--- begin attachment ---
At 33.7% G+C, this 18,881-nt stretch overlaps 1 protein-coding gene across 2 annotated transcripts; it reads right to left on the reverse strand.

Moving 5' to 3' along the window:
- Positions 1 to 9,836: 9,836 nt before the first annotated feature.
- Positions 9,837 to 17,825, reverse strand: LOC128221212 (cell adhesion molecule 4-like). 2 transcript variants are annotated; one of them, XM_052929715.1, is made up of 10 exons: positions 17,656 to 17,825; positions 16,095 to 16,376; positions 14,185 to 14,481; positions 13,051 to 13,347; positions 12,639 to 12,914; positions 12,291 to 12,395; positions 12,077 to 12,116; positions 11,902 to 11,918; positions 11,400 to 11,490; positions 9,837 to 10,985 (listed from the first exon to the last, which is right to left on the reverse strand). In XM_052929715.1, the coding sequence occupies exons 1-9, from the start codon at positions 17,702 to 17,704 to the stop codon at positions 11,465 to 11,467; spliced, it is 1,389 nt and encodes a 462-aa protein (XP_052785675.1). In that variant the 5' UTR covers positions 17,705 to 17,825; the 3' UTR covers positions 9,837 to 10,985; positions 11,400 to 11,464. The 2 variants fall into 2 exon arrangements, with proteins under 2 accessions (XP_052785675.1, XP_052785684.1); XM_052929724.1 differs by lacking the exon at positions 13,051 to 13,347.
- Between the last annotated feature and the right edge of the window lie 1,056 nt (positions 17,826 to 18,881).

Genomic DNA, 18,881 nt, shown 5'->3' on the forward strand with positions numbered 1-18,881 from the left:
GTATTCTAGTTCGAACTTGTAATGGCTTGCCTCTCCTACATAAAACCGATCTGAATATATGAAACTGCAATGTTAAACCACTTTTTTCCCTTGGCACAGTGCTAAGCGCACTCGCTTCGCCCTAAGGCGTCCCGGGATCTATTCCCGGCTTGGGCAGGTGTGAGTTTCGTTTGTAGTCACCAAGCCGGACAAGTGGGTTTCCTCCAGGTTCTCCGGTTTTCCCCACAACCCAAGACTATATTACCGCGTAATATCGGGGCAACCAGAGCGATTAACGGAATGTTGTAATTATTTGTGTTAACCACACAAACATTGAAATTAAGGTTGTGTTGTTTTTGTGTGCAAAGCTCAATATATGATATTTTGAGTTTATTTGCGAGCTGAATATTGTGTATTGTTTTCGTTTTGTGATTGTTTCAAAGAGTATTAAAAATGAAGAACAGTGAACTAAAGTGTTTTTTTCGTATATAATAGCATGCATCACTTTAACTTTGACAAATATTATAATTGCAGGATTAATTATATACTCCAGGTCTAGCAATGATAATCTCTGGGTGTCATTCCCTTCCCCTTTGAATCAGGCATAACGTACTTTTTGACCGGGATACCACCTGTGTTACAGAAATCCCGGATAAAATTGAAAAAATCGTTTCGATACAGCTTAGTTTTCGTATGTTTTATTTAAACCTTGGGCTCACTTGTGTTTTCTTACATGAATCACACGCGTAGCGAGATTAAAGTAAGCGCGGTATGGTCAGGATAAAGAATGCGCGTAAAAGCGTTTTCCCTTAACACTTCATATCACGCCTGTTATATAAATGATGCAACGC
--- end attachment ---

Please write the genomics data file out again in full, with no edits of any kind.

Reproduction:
At 33.7% G+C, this 18,881-nt stretch overlaps 1 protein-coding gene across 2 annotated transcripts; it reads right to left on the reverse strand.

Moving 5' to 3' along the window:
- Positions 1 to 9,836: 9,836 nt before the first annotated feature.
- Positions 9,837 to 17,825, reverse strand: LOC128221212 (cell adhesion molecule 4-like). 2 transcript variants are annotated; one of them, XM_052929715.1, is made up of 10 exons: positions 17,656 to 17,825; positions 16,095 to 16,376; positions 14,185 to 14,481; positions 13,051 to 13,347; positions 12,639 to 12,914; positions 12,291 to 12,395; positions 12,077 to 12,116; positions 11,902 to 11,918; positions 11,400 to 11,490; positions 9,837 to 10,985 (listed from the first exon to the last, which is right to left on the reverse strand). In XM_052929715.1, the coding sequence occupies exons 1-9, from the start codon at positions 17,702 to 17,704 to the stop codon at positions 11,465 to 11,467; spliced, it is 1,389 nt and encodes a 462-aa protein (XP_052785675.1). In that variant the 5' UTR covers positions 17,705 to 17,825; the 3' UTR covers positions 9,837 to 10,985; positions 11,400 to 11,464. The 2 variants fall into 2 exon arrangements, with proteins under 2 accessions (XP_052785675.1, XP_052785684.1); XM_052929724.1 differs by lacking the exon at positions 13,051 to 13,347.
- Between the last annotated feature and the right edge of the window lie 1,056 nt (positions 17,826 to 18,881).

Genomic DNA, 18,881 nt, shown 5'->3' on the forward strand with positions numbered 1-18,881 from the left:
GTATTCTAGTTCGAACTTGTAATGGCTTGCCTCTCCTACATAAAACCGATCTGAATATATGAAACTGCAATGTTAAACCACTTTTTTCCCTTGGCACAGTGCTAAGCGCACTCGCTTCGCCCTAAGGCGTCCCGGGATCTATTCCCGGCTTGGGCAGGTGTGAGTTTCGTTTGTAGTCACCAAGCCGGACAAGTGGGTTTCCTCCAGGTTCTCCGGTTTTCCCCACAACCCAAGACTATATTACCGCGTAATATCGGGGCAACCAGAGCGATTAACGGAATGTTGTAATTATTTGTGTTAACCACACAAACATTGAAATTAAGGTTGTGTTGTTTTTGTGTGCAAAGCTCAATATATGATATTTTGAGTTTATTTGCGAGCTGAATATTGTGTATTGTTTTCGTTTTGTGATTGTTTCAAAGAGTATTAAAAATGAAGAACAGTGAACTAAAGTGTTTTTTTCGTATATAATAGCATGCATCACTTTAACTTTGACAAATATTATAATTGCAGGATTAATTATATACTCCAGGTCTAGCAATGATAATCTCTGGGTGTCATTCCCTTCCCCTTTGAATCAGGCATAACGTACTTTTTGACCGGGATACCACCTGTGTTACAGAAATCCCGGATAAAATTGAAAAAATCGTTTCGATACAGCTTAGTTTTCGTATGTTTTATTTAAACCTTGGGCTCACTTGTGTTTTCTTACATGAATCACACGCGTAGCGAGATTAAAGTAAGCGCGGTATGGTCAGGATAAAGAATGCGCGTAAAAGCGTTTTCCCTTAACACTTCATATCACGCCTGTTATATAAATGATGCAACGC